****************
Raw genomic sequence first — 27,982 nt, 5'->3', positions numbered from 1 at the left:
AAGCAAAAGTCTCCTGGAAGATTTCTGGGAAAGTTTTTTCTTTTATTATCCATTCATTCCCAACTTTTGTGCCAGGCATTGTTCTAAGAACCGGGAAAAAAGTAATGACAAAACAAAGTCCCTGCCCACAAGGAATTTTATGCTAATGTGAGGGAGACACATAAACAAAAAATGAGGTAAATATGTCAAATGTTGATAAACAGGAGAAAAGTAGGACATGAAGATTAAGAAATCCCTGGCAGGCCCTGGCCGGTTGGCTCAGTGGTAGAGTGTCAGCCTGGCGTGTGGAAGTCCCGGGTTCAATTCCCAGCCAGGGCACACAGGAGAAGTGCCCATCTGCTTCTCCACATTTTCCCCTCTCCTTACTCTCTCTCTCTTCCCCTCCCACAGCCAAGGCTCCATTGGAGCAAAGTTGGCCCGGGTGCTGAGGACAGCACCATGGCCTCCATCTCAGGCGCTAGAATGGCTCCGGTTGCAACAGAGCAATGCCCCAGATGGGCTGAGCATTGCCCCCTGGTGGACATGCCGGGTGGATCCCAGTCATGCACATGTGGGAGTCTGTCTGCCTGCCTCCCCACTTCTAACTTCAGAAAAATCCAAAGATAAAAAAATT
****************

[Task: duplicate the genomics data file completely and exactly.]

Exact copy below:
Raw genomic sequence first — 27,982 nt, 5'->3', positions numbered from 1 at the left:
AAGCAAAAGTCTCCTGGAAGATTTCTGGGAAAGTTTTTTCTTTTATTATCCATTCATTCCCAACTTTTGTGCCAGGCATTGTTCTAAGAACCGGGAAAAAAGTAATGACAAAACAAAGTCCCTGCCCACAAGGAATTTTATGCTAATGTGAGGGAGACACATAAACAAAAAATGAGGTAAATATGTCAAATGTTGATAAACAGGAGAAAAGTAGGACATGAAGATTAAGAAATCCCTGGCAGGCCCTGGCCGGTTGGCTCAGTGGTAGAGTGTCAGCCTGGCGTGTGGAAGTCCCGGGTTCAATTCCCAGCCAGGGCACACAGGAGAAGTGCCCATCTGCTTCTCCACATTTTCCCCTCTCCTTACTCTCTCTCTCTTCCCCTCCCACAGCCAAGGCTCCATTGGAGCAAAGTTGGCCCGGGTGCTGAGGACAGCACCATGGCCTCCATCTCAGGCGCTAGAATGGCTCCGGTTGCAACAGAGCAATGCCCCAGATGGGCTGAGCATTGCCCCCTGGTGGACATGCCGGGTGGATCCCAGTCATGCACATGTGGGAGTCTGTCTGCCTGCCTCCCCACTTCTAACTTCAGAAAAATCCAAAGATAAAAAAATT